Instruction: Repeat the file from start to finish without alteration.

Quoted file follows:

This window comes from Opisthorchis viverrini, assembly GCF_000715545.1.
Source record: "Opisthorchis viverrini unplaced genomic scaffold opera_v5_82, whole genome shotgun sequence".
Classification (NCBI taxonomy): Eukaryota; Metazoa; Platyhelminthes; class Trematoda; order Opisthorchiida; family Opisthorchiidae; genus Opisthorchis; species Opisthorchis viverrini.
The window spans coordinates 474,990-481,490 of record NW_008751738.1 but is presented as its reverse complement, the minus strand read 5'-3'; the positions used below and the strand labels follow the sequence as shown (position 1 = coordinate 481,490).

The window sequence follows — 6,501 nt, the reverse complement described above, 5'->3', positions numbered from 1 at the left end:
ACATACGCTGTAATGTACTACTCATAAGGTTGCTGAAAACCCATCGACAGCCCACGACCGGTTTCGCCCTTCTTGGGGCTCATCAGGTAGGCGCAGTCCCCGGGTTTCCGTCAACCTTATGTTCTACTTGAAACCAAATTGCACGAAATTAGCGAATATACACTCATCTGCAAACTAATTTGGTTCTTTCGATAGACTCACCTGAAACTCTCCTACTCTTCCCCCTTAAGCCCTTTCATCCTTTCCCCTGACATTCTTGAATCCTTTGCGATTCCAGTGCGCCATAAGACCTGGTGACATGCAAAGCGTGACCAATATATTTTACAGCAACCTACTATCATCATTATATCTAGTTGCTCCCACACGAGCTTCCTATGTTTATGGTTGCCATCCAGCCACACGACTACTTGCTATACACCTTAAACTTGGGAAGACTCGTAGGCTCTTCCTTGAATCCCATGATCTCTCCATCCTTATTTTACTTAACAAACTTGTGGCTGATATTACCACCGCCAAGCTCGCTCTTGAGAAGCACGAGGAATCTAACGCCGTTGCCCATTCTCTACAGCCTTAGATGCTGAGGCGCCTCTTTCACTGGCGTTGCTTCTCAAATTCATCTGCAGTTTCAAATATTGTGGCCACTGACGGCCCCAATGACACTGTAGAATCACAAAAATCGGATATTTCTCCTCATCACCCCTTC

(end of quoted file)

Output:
This window comes from Opisthorchis viverrini, assembly GCF_000715545.1.
Source record: "Opisthorchis viverrini unplaced genomic scaffold opera_v5_82, whole genome shotgun sequence".
Classification (NCBI taxonomy): Eukaryota; Metazoa; Platyhelminthes; class Trematoda; order Opisthorchiida; family Opisthorchiidae; genus Opisthorchis; species Opisthorchis viverrini.
The window spans coordinates 474,990-481,490 of record NW_008751738.1 but is presented as its reverse complement, the minus strand read 5'-3'; the positions used below and the strand labels follow the sequence as shown (position 1 = coordinate 481,490).

The window sequence follows — 6,501 nt, the reverse complement described above, 5'->3', positions numbered from 1 at the left end:
ACATACGCTGTAATGTACTACTCATAAGGTTGCTGAAAACCCATCGACAGCCCACGACCGGTTTCGCCCTTCTTGGGGCTCATCAGGTAGGCGCAGTCCCCGGGTTTCCGTCAACCTTATGTTCTACTTGAAACCAAATTGCACGAAATTAGCGAATATACACTCATCTGCAAACTAATTTGGTTCTTTCGATAGACTCACCTGAAACTCTCCTACTCTTCCCCCTTAAGCCCTTTCATCCTTTCCCCTGACATTCTTGAATCCTTTGCGATTCCAGTGCGCCATAAGACCTGGTGACATGCAAAGCGTGACCAATATATTTTACAGCAACCTACTATCATCATTATATCTAGTTGCTCCCACACGAGCTTCCTATGTTTATGGTTGCCATCCAGCCACACGACTACTTGCTATACACCTTAAACTTGGGAAGACTCGTAGGCTCTTCCTTGAATCCCATGATCTCTCCATCCTTATTTTACTTAACAAACTTGTGGCTGATATTACCACCGCCAAGCTCGCTCTTGAGAAGCACGAGGAATCTAACGCCGTTGCCCATTCTCTACAGCCTTAGATGCTGAGGCGCCTCTTTCACTGGCGTTGCTTCTCAAATTCATCTGCAGTTTCAAATATTGTGGCCACTGACGGCCCCAATGACACTGTAGAATCACAAAAATCGGATATTTCTCCTCATCACCCCTTC